Climate Change: Mosquito-Borne Viral Diseases Are Penetrating Further Into Europe


As a result of climate change, mosquito-borne viral diseases are penetrating ever further into Europe. A joint project coordinated by the University of Bayreuth is investigating for the first time how this trend is influenced and even controlled by biological diversity within the respective chains of infection. Consequently, the research work focuses on the biodiversity of viruses, vectors, and infected organisms. The European research network “BiodivERsA” will be funding the project to the tune of almost € 1 million over the next three years.

In addition to the University of Bayreuth, four other institutions are involved in the new research project entitled “DiMoC – Diversity components in mosquito-borne diseases in the face of climate change”: the Bernhard Nocht Institute for Tropical Medicine in Hamburg, the Institute for Tropical Medicine in Antwerp, the Institute for Development Research in Montpellier, and the National Autonomous University of Mexico. On March 6, 2020, the first meeting of the project partners took place in the Iwalewahaus of the University of Bayreuth.

In public debate, but also in the scientific community itself, the term “biodiversity” is usually applied to the relative wealth of species in the animal and plant world. The ecological and economic benefits of this diversity, which is threatened by climate change, have been clearly proven by scientific research.

However, very little is known about the impact of biodiversity, for example in the area of diseases caused by arboviruses. These are viruses that are transmitted in particular by mosquitoes, ticks, fleas, or midges. These vectors, also comprise a large number of species, which may help determine the routes of transmission and the probability of infection.

“So, in our research project, we want to get to the bottom of the question of how chains of infection – from arboviruses to diseased organisms – develop under the influence of biological diversity. In this way, we will gain more precise insights into the causes and pathways by which some of the viral diseases transmitted by mosquitoes spread from the tropics to Europe. On the basis of these research results, well-founded recommendations for action can be developed, for example for health, environmental, and development policy,” explains Prof. Dr. Carl Beierkuhnlein, who is the Chair of Biodiversity at the University of Bayreuth and coordinates the DiMoC project.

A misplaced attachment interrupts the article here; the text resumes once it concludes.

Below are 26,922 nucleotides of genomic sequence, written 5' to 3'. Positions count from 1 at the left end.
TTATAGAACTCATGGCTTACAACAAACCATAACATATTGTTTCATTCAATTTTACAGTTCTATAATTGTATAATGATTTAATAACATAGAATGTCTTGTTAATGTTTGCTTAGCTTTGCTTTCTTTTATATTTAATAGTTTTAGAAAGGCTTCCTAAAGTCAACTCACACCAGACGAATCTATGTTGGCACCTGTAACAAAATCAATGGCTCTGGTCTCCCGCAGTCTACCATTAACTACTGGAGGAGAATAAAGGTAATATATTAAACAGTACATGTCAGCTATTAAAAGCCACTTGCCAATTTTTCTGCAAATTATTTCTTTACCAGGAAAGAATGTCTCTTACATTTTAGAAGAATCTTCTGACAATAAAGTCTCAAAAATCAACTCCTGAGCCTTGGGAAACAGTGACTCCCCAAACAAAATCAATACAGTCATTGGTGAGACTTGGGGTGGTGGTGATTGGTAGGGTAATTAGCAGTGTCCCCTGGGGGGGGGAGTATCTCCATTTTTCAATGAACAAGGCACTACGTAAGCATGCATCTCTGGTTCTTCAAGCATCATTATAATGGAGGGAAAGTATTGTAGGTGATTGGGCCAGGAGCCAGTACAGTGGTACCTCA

The aim is to produce a broadly based and scientifically sound report. It will be addressed to all those who can help to prevent or contain infectious diseases transmitted by mosquitoes.

These include not least the diseases caused by the West Nile virus and the Chikungunya virus. The vector of the Chikungunya virus is the Asian tiger mosquito, which thanks to international trade has reached southern Europe. In Germany, too, it is finding increasingly favourable living conditions. The planned guide will therefore take into account both current climatic conditions and projections of future climate change.

A central aim of the research project is to develop reliable risk assessments through empirical studies and model calculations. To this end, computer simulations will be used to develop and compare different future scenarios. These calculations will take into account not only the identified impact of biodiversity on chains of infection, but also, for example, that of landscape diversity and prevailing socio-economic conditions.

“It is precisely this point that illustrates how important the close interdisciplinary cooperation in our project is. The participating partner institutions contribute very different expertise to the research work – that from medicine, the natural, environmental and geosciences, but also from the social sciences,” says Dr. Stephanie Thomas, who coordinates the elite study programme “Global Change Ecology” at the University of Bayreuth and is involved in the DiMoC project from a biogeographic angle

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